A nonprofit agency in Bristol told Eyewitness News they teamed up with a local business for a fundraiser, but they have yet to see any funds.
SpEd Connecticut said they worked with Fantasy Remodeling to run a haunted house and had been waiting since Halloween to see the proceeds.
SpEd Connecticut is a nonprofit organization working with parents of special needs children to understand their child's disability and assist them get the best public education they can.
"We operate on a shoestring and we do it because we love the work," said Harriet Clark of SpEd Connecticut.
To help out their bottom line, officials with SpEd Connecticut teamed up with Fantasy Remodeling and owner Tim Vermette to benefit from his annual haunted house, which is set up on Pine Street in Bristol.
"The Friday and Saturday we had a good crowd," Clark said.
Vermette has held the event before including for the Connecticut Humane Society. They told Eyewitness News benefited from a $600 donation by Vermette in 2010.
"He went above and beyond to help accommodate our special needs children and we told him thank you because there's not that many events that these children can participate in," said SpEd Connecticut Program Coordinator Fran Ficocelli.
Not only did workers with SpEd Connecticut print out fliers, but they also advertised the event on their website, and provided volunteers each night to help out.
Workers with SpEd Connecticut said the only red flag is, they never knew exactly how much money was coming in.
"They would never tell us," Clark said. "All four nights they would not tell us how much money was raised."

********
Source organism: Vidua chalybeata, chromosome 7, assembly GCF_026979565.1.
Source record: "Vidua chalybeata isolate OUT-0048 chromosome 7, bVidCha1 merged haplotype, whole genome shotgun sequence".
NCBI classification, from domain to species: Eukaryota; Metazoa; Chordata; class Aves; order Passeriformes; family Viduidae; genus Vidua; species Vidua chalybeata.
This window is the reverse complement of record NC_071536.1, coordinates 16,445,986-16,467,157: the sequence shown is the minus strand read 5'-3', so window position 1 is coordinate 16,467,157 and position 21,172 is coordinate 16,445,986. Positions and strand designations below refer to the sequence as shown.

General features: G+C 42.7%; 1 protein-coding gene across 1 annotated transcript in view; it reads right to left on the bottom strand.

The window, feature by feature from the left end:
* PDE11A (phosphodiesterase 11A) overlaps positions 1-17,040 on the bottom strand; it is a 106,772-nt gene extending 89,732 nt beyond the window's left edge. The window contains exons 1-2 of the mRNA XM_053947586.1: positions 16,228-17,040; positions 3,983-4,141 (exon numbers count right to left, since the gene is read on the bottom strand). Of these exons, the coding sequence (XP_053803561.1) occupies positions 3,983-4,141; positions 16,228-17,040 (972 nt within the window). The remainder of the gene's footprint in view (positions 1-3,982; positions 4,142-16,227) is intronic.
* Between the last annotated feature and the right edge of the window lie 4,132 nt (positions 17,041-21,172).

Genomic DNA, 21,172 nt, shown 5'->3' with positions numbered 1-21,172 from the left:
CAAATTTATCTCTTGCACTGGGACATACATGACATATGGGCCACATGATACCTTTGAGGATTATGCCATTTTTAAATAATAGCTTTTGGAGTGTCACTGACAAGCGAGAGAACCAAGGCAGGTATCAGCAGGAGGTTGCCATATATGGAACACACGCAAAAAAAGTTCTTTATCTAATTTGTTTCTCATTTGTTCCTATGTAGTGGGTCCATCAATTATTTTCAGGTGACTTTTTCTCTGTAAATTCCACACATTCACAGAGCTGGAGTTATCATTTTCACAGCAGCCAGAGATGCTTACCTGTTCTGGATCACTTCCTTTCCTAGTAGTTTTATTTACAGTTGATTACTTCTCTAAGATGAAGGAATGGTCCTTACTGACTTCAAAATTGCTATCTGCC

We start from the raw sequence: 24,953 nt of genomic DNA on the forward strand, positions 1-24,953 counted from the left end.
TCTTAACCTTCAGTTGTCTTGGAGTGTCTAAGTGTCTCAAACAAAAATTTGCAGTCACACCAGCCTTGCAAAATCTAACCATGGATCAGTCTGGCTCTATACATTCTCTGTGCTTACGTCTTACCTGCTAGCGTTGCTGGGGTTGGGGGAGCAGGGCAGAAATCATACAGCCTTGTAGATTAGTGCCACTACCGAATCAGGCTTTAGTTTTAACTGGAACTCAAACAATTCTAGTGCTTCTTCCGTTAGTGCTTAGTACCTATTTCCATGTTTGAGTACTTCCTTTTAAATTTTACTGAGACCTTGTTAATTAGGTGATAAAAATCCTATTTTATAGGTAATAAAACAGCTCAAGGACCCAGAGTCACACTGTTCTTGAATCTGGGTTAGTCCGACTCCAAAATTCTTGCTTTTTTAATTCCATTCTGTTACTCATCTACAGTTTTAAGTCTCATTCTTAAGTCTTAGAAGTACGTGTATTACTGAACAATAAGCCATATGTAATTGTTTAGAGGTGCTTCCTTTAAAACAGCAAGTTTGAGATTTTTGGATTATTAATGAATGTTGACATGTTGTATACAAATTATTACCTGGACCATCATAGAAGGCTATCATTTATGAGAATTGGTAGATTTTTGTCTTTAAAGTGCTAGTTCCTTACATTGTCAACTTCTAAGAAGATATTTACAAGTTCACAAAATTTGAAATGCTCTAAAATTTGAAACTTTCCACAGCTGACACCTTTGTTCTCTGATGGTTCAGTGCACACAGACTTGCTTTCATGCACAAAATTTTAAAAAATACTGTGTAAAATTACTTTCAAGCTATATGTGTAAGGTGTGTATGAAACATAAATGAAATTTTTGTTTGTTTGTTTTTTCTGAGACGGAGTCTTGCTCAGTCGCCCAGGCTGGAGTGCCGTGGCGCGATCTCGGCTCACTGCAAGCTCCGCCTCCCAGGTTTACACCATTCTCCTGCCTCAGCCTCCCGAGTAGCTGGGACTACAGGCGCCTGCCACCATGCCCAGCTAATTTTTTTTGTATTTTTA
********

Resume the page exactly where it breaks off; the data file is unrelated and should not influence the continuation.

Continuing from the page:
SpEd Connecticut workers said after the haunted house wrapped up they waited a few weeks. Then after a few months, they started calling and emailing, with no response, and no proceeds from Vermette.
"Finally in March, I think our board sent a letter saying we need to know, and we need to know now, or we'll have to take this further," Clark said. "So here we are."
Neighbors told Eyewitness News it was about March when Vermette moved out of this house on Judd Street where his business is listed on the secretary of the state's website.
Eyewitness News found Vermette at another location on Route 72. He said he's ready to give the $1,000 from the haunted house to SpEd Connecticut.
Vermette told Eyewitness News he just needs their tax identification number so he can write off his material and labor.
Vermette said SpEd Connecticut officials have yet to provide that information, but they say that is not true.
"I certainly hope he will own up to his responsibility. And I would also hope that he would make a donation," Clark said. "I'm not going to say the profits, but if he makes a significant donation to our organization."
Copyright 2013 WFSB (Meredith Corporation). All rights reserved.
Wednesday, July 23 2014 12:43 PM EDT2014-07-23 16:43:16 GMT
In the quest for work-life balance, many of us think work is tipping the scale. People work all the time especially now that we're connected all the time with our blackberry or iPhone keeping us on callMore >
In the quest for work-life balance, many of us think work is tipping the scale.More >
Family members of victims of a plane crash were flying to the small Taiwanese island on Thursday where the plane had unsuccessfully attempted to land in stormy weather, killing 48. There were 10 survivors, and authorities...More >